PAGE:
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January 18, 2007

Kim Clijsters


THE MODERATOR: Questions, please.

Q. Kim, how do you sum up a match like that?
KIM CLIJSTERS: You know, everything went pretty good. Just in the beginning of the match, I had to get used to -- get into it. I think I wasn't moving quite as well as I did in the first match. But I think overall just looking at the statistics and looking at my opponent, I think I did everything pretty well, and I did what I had to do.
I won in two pretty easy sets. So I'm not complaining.

Q. Wayne Arthurs is playing his last Australian Open, and he said that he's nice and relaxed because he doesn't have to worry about his future anymore, and that's why he's playing good tennis. Could the same be said for you?
KIM CLIJSTERS: Well, I wouldn't say it in those words. It's not that I -- I mean, I never really worried about the future. Just take it one day at a time and just try to enjoy it. I think what Wayne is doing, as well as -- he's definitely a little bit older than I am and has been on the Tour for a little bit longer.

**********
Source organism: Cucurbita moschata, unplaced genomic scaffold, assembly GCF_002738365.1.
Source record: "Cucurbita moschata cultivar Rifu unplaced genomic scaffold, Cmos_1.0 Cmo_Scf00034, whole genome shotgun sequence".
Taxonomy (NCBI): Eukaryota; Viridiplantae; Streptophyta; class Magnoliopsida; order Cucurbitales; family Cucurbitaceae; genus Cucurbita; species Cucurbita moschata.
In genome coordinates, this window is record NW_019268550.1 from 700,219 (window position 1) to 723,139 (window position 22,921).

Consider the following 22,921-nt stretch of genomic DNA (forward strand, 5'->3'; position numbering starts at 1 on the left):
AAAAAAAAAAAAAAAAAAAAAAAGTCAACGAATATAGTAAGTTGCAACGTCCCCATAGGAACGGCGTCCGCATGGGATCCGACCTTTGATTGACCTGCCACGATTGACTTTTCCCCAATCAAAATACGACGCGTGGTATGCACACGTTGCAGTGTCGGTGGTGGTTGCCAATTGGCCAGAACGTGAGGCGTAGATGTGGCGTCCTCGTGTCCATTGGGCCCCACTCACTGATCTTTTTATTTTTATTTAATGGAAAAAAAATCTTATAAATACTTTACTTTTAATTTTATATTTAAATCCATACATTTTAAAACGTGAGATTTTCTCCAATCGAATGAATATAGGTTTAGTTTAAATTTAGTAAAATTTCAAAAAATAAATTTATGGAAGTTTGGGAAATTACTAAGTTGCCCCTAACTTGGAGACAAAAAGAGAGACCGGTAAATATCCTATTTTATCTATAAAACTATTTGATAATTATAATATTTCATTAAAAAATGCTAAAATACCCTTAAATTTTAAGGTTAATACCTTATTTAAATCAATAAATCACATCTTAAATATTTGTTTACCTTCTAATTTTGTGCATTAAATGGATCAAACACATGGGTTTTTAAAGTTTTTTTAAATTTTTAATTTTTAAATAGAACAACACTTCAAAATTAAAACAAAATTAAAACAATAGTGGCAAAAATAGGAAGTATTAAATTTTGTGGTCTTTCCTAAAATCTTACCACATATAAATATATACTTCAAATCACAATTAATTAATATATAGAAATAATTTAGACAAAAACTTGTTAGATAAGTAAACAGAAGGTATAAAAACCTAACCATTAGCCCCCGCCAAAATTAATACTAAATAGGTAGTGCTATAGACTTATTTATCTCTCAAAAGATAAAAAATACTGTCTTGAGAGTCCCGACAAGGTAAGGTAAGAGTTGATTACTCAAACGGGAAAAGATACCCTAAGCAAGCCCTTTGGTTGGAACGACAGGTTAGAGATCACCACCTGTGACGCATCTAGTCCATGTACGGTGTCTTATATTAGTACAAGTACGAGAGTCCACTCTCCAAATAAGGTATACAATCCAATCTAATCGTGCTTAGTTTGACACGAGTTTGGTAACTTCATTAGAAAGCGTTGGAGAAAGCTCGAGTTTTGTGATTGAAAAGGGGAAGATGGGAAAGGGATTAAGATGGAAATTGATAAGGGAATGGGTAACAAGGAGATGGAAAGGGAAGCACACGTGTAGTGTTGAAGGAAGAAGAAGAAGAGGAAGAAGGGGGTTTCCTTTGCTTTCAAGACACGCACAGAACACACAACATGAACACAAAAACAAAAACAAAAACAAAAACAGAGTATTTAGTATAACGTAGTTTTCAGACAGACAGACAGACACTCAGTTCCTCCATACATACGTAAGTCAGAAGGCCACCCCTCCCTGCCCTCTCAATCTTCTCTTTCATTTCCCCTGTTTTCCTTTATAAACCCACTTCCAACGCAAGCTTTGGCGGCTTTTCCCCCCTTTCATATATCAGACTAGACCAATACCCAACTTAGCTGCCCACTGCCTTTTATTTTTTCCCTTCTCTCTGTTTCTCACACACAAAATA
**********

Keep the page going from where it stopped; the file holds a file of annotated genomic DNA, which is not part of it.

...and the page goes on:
But you appreciate it so much more, I think, and you think it's the last time, you just try to suck everything in, and it's a good feeling to have.
I do enjoy it. Yeah, like I said, I've always enjoyed coming here, but this year it's even more special than in the past.

Q. What are the principal reasons for you to retire?
KIM CLIJSTERS: There's a lot of things. I've said it so many times and I don't want to keep going on about it, keep going on about it. I don't want to talk about it every day.